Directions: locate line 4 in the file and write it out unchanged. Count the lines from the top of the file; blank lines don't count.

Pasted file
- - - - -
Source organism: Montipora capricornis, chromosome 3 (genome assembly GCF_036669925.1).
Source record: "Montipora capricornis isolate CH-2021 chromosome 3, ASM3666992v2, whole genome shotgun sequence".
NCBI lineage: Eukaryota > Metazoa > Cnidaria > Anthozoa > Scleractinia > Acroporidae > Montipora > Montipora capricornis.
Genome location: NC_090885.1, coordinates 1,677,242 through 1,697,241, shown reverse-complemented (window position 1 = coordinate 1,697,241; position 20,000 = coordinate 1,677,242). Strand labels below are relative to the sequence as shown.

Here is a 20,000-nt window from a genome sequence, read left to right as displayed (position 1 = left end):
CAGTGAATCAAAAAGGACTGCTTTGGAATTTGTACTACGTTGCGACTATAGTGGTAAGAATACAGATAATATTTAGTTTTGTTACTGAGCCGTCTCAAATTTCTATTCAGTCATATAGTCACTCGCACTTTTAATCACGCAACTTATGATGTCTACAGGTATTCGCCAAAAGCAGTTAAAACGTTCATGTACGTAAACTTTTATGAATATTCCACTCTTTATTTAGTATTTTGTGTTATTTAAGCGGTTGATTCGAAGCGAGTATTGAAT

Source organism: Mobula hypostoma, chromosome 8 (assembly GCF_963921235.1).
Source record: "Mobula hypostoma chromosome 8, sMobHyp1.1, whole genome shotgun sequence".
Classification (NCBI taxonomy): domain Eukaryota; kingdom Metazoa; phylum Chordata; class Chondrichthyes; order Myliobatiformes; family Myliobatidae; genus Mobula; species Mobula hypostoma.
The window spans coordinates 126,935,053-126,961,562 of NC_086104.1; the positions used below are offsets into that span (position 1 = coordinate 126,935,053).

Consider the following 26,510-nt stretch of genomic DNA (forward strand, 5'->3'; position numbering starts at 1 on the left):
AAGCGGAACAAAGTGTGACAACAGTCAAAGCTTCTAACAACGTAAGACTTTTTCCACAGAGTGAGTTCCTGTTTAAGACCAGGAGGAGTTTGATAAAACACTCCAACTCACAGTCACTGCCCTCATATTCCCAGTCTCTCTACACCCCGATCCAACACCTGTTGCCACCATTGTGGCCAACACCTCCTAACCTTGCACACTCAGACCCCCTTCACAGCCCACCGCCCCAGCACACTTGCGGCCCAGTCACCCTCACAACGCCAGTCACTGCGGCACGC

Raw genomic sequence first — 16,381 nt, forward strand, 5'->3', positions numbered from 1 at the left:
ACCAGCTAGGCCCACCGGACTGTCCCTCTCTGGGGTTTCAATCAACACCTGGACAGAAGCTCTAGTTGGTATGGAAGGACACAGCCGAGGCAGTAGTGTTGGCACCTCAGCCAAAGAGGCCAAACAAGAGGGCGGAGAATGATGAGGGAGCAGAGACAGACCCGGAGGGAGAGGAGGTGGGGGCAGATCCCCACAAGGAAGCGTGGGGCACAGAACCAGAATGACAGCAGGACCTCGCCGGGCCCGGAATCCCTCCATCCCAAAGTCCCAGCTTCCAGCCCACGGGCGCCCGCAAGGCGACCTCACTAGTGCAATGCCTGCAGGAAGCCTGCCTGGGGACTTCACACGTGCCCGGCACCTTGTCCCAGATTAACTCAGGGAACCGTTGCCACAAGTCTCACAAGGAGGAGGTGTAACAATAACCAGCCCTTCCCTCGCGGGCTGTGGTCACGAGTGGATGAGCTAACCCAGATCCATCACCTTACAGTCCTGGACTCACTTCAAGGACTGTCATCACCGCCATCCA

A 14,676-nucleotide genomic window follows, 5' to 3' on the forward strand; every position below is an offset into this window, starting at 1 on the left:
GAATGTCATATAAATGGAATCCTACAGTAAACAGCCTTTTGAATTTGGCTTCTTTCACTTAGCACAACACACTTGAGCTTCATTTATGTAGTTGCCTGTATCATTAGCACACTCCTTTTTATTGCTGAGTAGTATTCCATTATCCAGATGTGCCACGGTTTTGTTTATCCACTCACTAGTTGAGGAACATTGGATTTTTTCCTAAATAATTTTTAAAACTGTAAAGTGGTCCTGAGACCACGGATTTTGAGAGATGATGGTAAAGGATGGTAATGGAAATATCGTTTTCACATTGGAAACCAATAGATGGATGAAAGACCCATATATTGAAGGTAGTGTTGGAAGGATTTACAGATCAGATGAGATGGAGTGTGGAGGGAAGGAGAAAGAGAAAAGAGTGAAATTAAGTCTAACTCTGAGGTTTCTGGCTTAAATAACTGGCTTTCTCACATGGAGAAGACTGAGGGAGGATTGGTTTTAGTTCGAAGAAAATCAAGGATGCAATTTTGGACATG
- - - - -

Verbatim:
Genome location: NC_090885.1, coordinates 1,677,242 through 1,697,241, shown reverse-complemented (window position 1 = coordinate 1,697,241; position 20,000 = coordinate 1,677,242). Strand labels below are relative to the sequence as shown.